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Best Western Havly Hotel, Stavanger

Havly Hotel Stavanger Review

A good value central hotel in Stavanger city centre.

Last week I returned to Stavanger for the first time in well over a year for the Forum Safran conference. As it was held on a Thursday & Friday, I took the opportunity to stay for the weekend and build on my first impressions of one of Norway's most important cities. Hotel accommodation is often difficult to find in Stavanger, but I was able to arrange a stay with the Havly Hotel, part of the Best Western brand but run independently.

Book your stay at the Best Western Havly with our partners Booking.com

First things first, because I grabbed a lift into Stavanger I arrived much earlier than planned, but was able to check in early and catch-up on some much-needed sleep after the conference party the night before!

Location

The Havly Hotel is located in the centre of Stavanger, just a few steps from the cruise ship docks and the cobbled streets of the main shopping area, and a ten minute walk from the train and bus stations. It's a small hotel with just 42 guest rooms, which ensures a more personal service AND plenty of room at breakfast!

Hotel Room

I was blessed with glorious sunshine during my first visit to Stavanger, sadly this time the weather gods were not so kind.

I awoke from my nap thanks to a clap of thunder and a flash of lightning. The rain continued for the rest of the night, so I had to make the most of the hotel room.

Rain in Stavanger

The room was small but still furnished with a double bed, desk, and two comfortable chairs. The TV had a good selection of channels but sadly the storm interfered with the reception, so I was forced to turn to my laptop and the wifi connection for entertainment, although I  The bedside tables were lit by LED lights from from underneath, a neat variation on the bedside lamp.

One point to note, the minibar is non-alcoholic with very reasonable prices for the soft drinks and snacks, but there's room for a couple of beers if you choose to buy them from the KIWI around the corner!

Mini-lounge

Double bed

Desk and TV

The bathroom was small but functional with an excellent shower. Rather than miniature toiletries, there was a dispenser next to the sink and in the shower. Better for the environment, I guess!

My only complaint with the room was the thin walls due to the age of the building. I could hear the TV in the neighbouring room, albeit not loud enough to annoy or disturb any sleep. During the night I was woken at 3am by some rowdy Norwegian students in the corridor, but I can't pin that on the room or the walls, they were just making a ton of noise right outside my door!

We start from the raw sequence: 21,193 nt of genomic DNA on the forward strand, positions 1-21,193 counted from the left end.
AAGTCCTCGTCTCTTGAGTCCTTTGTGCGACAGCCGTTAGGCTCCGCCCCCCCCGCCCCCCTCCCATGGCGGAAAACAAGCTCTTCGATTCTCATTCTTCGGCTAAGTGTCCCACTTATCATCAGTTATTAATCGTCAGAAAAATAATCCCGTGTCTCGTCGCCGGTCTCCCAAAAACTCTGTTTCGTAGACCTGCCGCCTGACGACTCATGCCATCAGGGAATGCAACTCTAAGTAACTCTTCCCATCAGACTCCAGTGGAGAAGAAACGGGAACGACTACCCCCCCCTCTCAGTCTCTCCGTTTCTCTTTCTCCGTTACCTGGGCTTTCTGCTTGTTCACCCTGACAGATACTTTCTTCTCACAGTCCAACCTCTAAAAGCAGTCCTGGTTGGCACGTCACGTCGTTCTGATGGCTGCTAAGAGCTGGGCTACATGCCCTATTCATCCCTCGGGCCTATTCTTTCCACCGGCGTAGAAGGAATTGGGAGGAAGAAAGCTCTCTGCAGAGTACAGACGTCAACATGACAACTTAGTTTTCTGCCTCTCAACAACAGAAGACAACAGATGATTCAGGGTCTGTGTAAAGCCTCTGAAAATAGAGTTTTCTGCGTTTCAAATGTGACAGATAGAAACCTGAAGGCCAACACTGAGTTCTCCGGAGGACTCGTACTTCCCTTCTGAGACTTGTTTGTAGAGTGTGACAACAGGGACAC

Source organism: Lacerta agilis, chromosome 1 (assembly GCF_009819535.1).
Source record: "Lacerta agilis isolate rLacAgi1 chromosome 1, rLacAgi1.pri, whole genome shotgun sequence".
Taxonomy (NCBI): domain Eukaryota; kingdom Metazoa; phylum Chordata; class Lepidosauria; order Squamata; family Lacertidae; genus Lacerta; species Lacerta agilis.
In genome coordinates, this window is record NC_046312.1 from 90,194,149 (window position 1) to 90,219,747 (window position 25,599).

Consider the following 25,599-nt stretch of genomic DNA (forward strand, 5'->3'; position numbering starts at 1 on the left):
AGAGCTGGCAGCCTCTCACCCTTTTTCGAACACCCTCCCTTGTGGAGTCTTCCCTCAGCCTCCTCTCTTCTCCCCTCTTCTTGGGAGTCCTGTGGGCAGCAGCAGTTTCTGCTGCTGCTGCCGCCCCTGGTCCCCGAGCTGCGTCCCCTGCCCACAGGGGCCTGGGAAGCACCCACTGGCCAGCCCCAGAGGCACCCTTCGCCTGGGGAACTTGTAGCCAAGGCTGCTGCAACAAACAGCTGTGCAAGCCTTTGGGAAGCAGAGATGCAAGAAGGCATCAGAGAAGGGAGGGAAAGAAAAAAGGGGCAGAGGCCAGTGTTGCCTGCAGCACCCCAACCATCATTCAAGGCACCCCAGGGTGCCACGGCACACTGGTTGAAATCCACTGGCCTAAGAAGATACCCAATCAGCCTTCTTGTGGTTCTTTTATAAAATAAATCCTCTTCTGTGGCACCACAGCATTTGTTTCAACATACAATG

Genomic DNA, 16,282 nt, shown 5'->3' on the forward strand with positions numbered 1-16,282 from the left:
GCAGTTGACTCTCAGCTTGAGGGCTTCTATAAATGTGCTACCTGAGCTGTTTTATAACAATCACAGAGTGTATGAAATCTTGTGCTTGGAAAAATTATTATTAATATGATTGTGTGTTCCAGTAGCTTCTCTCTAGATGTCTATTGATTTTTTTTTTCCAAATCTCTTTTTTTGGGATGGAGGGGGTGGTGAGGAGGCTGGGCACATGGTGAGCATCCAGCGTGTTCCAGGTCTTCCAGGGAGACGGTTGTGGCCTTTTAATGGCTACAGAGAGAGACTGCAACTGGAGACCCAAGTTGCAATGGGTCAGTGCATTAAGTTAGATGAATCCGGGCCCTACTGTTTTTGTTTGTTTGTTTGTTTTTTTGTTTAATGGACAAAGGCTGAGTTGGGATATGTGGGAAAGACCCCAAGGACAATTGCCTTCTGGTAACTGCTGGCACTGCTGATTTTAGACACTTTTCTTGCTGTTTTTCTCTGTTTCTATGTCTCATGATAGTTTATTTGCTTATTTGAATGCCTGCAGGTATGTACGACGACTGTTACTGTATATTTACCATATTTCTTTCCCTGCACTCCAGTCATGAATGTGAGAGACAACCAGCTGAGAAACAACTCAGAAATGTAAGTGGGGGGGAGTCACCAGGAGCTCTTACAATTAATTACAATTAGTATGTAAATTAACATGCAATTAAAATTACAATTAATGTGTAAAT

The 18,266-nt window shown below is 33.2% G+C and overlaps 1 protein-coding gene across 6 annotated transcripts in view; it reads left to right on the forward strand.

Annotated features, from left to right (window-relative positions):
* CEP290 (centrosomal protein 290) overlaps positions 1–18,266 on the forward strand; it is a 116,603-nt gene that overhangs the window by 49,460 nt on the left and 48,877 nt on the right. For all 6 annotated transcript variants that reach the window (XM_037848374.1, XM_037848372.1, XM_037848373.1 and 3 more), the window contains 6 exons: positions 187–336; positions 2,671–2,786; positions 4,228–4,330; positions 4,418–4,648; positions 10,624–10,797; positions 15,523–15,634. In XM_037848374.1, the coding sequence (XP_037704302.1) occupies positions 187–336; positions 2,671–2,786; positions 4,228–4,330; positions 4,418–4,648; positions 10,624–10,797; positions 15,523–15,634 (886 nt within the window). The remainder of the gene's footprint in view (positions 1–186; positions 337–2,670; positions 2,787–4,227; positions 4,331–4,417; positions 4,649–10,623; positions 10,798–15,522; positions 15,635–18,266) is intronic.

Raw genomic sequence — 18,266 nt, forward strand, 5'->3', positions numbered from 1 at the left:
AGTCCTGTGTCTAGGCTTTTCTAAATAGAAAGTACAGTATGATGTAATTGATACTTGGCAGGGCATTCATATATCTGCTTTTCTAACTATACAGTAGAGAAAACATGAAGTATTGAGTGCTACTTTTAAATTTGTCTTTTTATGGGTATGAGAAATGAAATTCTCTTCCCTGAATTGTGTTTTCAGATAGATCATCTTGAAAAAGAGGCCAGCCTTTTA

Bathroom

Best Western Havly Hotel corridor

Breakfast

Breakfast was served in the lovely ground floor restaurant that reminded me of an English tea room and/or library rather than a hotel restaurant! My first impression of the buffet wasn't great, it seemed really small, but I soon realised there was a wide selection dotted around the room and the small trays were regularly topped up. It was the usual Scandinavian fare of cereals, hams, cheeses, breads, pastries, salad, with a small hot selection including eggs and small pølser.

I enjoyed the environment and spent far longer in the breakfast room than I normally would, which also meant I avoided the need for lunch later! By the way, you can also get complimentary hot drinks around the clock from the restaurant, very useful on those rainy Stavanger evenings…

Havly Hotel Restaurant

Breakfast buffet

Breakfast buffet

My overall impression of the Havly Hotel was positive. As a small hotel it doesn't have a wide range of facilities, but has everything you need for a comfortable stay in Stavanger. And with regular special offers pushing rooms well under NOK 1000 per night, it's one of the best value stays in Stavanger too.

Book your stay at the Best Western Havly with our partners Booking.com

(Disclaimer: my stay at the hotel was complimentary, however all our reviews on Life in Norway are free of any influence from the hotel management)

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About the Author: David Nikel

Originally from the UK, David now lives in Trondheim and was the original founder of Life in Norway back in 2011. He now works as a freelance writer for technology companies in Scandinavia.

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